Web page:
Beginning in the 1960s, Wicker Park began to change drastically. Latinos who had  been displaced by gentrification in Old Town and Lincoln Park began moving in  and by the ‘70s comprised more than 30 percent of the population. While there was some civil  unrest during these times, Wicker Park continued to hold on to residents and  businesses, due to its proximity to downtown via Milwaukee Avenue and the  elevated train.  

 In the 1980s, young professionals, artists and students began moving back into  Wicker Park lured by the low rents and multitude of housing opportunities. The  abandoned mansions of the 19th century were restored back to residential  status. Cheap spaces were transformed into galleries, theaters and restaurants,  paving the beginnings for the neighborhood's creative force.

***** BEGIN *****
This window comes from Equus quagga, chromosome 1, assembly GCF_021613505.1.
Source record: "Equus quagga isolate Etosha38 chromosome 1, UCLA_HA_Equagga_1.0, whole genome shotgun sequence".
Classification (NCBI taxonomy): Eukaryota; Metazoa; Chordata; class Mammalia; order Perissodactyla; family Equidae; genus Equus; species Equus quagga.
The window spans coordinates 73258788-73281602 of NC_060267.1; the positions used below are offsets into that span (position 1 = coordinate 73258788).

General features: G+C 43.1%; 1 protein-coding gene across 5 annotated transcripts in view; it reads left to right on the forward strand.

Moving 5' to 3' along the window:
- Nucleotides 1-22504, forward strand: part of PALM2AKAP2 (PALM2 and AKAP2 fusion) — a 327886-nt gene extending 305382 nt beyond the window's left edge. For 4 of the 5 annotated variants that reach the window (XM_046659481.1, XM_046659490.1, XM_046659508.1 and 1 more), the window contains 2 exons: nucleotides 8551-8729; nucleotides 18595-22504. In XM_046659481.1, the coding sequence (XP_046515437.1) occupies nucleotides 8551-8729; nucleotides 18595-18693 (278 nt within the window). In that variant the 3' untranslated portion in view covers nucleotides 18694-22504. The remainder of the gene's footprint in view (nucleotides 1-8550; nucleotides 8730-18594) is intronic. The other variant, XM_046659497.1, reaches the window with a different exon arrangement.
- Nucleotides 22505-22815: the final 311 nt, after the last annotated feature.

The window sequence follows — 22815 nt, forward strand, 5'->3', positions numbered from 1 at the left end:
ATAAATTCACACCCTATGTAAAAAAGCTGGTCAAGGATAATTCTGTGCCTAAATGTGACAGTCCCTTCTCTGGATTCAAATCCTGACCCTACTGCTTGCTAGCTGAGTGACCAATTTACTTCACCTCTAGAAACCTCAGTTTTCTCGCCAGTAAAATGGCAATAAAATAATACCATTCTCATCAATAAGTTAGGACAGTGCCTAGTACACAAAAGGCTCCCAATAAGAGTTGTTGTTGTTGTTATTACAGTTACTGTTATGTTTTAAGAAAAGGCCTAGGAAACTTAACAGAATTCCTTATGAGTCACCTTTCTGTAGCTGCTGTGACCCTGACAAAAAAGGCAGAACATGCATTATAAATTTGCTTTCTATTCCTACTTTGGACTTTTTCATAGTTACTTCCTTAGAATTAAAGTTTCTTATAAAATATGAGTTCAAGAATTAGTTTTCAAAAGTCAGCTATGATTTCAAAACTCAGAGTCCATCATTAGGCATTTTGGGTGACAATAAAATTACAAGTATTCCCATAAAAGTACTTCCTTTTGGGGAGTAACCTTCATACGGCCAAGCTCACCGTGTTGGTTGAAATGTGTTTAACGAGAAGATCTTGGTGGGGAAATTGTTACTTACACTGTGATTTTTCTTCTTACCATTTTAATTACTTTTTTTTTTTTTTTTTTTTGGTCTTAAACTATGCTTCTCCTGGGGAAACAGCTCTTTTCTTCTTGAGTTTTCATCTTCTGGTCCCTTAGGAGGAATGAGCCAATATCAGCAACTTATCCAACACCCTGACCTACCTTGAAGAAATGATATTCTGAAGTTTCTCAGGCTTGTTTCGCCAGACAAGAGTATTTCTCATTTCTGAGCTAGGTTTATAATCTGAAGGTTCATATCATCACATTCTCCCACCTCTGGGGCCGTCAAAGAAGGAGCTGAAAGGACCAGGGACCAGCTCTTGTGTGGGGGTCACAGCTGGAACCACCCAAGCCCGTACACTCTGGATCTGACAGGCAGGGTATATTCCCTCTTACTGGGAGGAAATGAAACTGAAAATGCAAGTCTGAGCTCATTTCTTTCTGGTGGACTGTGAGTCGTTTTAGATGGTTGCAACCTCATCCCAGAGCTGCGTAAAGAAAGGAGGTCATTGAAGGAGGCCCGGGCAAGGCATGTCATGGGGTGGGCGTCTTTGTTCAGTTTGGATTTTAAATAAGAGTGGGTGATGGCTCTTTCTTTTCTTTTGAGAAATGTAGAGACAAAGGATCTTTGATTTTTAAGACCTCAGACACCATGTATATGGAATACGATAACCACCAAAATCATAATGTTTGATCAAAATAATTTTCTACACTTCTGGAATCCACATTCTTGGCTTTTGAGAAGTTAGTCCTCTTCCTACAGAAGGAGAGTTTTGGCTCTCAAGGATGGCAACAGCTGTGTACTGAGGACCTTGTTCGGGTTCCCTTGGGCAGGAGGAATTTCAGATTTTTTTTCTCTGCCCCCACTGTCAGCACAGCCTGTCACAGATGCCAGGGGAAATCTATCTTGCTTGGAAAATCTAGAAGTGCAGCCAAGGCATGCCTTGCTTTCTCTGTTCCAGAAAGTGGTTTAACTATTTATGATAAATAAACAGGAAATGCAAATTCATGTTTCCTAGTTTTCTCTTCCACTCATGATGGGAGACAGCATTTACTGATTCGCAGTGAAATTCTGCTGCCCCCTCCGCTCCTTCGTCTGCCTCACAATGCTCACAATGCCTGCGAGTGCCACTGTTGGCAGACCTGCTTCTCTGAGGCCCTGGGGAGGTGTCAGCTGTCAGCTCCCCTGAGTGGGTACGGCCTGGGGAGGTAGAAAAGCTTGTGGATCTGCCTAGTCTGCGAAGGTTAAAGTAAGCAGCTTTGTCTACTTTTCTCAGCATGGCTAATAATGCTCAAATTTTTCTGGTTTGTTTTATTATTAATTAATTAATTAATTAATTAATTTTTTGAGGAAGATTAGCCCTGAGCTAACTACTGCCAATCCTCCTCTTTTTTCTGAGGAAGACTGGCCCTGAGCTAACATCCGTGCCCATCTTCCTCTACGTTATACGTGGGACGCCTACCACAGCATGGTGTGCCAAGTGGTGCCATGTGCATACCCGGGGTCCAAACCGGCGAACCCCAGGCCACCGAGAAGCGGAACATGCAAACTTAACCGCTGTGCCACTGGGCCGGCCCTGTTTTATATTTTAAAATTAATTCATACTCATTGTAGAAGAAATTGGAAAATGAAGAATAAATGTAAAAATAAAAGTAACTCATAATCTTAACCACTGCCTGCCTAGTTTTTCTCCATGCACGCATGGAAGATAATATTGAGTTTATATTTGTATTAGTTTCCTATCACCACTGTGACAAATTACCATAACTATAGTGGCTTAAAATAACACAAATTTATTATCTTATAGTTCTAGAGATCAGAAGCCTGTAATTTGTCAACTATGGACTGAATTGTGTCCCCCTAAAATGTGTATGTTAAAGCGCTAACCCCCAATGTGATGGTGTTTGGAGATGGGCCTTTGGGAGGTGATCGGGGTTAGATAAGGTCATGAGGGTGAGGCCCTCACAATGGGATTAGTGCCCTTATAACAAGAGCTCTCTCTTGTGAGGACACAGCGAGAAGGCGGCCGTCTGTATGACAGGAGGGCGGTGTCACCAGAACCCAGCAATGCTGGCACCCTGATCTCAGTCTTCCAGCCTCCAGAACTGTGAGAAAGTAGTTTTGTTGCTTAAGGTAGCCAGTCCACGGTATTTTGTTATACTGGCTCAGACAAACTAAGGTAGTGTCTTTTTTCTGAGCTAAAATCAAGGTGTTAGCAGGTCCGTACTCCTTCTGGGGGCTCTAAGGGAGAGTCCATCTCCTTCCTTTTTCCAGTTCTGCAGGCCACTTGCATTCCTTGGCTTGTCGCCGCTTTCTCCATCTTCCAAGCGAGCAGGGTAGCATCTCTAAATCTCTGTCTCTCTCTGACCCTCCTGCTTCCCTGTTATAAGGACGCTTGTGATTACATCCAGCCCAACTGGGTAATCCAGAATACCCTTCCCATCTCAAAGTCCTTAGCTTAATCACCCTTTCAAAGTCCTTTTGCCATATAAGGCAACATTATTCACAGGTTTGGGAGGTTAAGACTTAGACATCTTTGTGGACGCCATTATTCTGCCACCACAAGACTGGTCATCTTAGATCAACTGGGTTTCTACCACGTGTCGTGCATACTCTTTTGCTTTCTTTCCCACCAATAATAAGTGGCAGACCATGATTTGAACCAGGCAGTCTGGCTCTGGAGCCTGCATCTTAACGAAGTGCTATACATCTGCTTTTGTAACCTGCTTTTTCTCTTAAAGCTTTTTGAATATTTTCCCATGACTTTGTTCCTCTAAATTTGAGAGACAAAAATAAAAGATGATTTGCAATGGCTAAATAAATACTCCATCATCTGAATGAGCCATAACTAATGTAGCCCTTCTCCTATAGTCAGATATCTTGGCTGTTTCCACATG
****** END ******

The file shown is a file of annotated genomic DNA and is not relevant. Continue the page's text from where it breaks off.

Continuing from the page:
A Creative Haven

 Even during the times of steel mills and breweries, Wicker Park has always made  time for art. Historically active arts organizations and venues such as the  Chopin Theater, the Near Northwest Arts Council, and the Flat Iron Artists  Association have nurtured and supported emerging artists for many decades.  Built in 1918, the Chopin Theater has been home to innovative theater from  around the world. The Near North West Arts Council provides studio space, and  venues for showing art, film, theater, and music in the historic St. Paul's  Cultural Center since 1988. The Flat Iron Building, located in the center of  Wicker Park, has evolved into a collective of artist’s studios whose doors are always open, inviting passersby to take a look.